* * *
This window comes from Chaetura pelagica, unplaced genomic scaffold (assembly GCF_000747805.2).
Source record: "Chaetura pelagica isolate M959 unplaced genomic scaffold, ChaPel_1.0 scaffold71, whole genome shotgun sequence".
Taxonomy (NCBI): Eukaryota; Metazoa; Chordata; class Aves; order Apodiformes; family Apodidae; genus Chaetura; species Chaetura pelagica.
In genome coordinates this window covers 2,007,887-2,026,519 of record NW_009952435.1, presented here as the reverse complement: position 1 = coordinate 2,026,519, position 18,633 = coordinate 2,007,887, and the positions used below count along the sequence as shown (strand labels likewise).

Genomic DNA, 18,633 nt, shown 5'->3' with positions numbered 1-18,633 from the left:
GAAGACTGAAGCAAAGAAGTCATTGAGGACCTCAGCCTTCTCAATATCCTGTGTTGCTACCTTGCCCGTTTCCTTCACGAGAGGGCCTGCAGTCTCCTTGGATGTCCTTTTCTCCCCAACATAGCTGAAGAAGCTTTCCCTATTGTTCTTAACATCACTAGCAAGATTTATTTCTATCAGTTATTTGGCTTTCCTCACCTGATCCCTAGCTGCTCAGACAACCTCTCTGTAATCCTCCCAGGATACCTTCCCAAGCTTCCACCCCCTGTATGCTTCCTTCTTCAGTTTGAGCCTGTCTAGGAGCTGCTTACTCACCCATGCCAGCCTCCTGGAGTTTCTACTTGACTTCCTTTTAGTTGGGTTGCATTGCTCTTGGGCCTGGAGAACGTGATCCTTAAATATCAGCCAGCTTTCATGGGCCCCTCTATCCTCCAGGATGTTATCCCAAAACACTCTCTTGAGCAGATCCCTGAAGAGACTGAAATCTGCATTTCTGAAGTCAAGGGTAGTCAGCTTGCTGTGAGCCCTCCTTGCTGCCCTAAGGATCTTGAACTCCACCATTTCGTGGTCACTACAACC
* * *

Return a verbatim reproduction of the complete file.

This window comes from Chaetura pelagica, unplaced genomic scaffold (assembly GCF_000747805.2).
Source record: "Chaetura pelagica isolate M959 unplaced genomic scaffold, ChaPel_1.0 scaffold71, whole genome shotgun sequence".
Taxonomy (NCBI): Eukaryota; Metazoa; Chordata; class Aves; order Apodiformes; family Apodidae; genus Chaetura; species Chaetura pelagica.
In genome coordinates this window covers 2,007,887-2,026,519 of record NW_009952435.1, presented here as the reverse complement: position 1 = coordinate 2,026,519, position 18,633 = coordinate 2,007,887, and the positions used below count along the sequence as shown (strand labels likewise).

Genomic DNA, 18,633 nt, shown 5'->3' with positions numbered 1-18,633 from the left:
GAAGACTGAAGCAAAGAAGTCATTGAGGACCTCAGCCTTCTCAATATCCTGTGTTGCTACCTTGCCCGTTTCCTTCACGAGAGGGCCTGCAGTCTCCTTGGATGTCCTTTTCTCCCCAACATAGCTGAAGAAGCTTTCCCTATTGTTCTTAACATCACTAGCAAGATTTATTTCTATCAGTTATTTGGCTTTCCTCACCTGATCCCTAGCTGCTCAGACAACCTCTCTGTAATCCTCCCAGGATACCTTCCCAAGCTTCCACCCCCTGTATGCTTCCTTCTTCAGTTTGAGCCTGTCTAGGAGCTGCTTACTCACCCATGCCAGCCTCCTGGAGTTTCTACTTGACTTCCTTTTAGTTGGGTTGCATTGCTCTTGGGCCTGGAGAACGTGATCCTTAAATATCAGCCAGCTTTCATGGGCCCCTCTATCCTCCAGGATGTTATCCCAAAACACTCTCTTGAGCAGATCCCTGAAGAGACTGAAATCTGCATTTCTGAAGTCAAGGGTAGTCAGCTTGCTGTGAGCCCTCCTTGCTGCCCTAAGGATCTTGAACTCCACCATTTCGTGGTCACTACAACC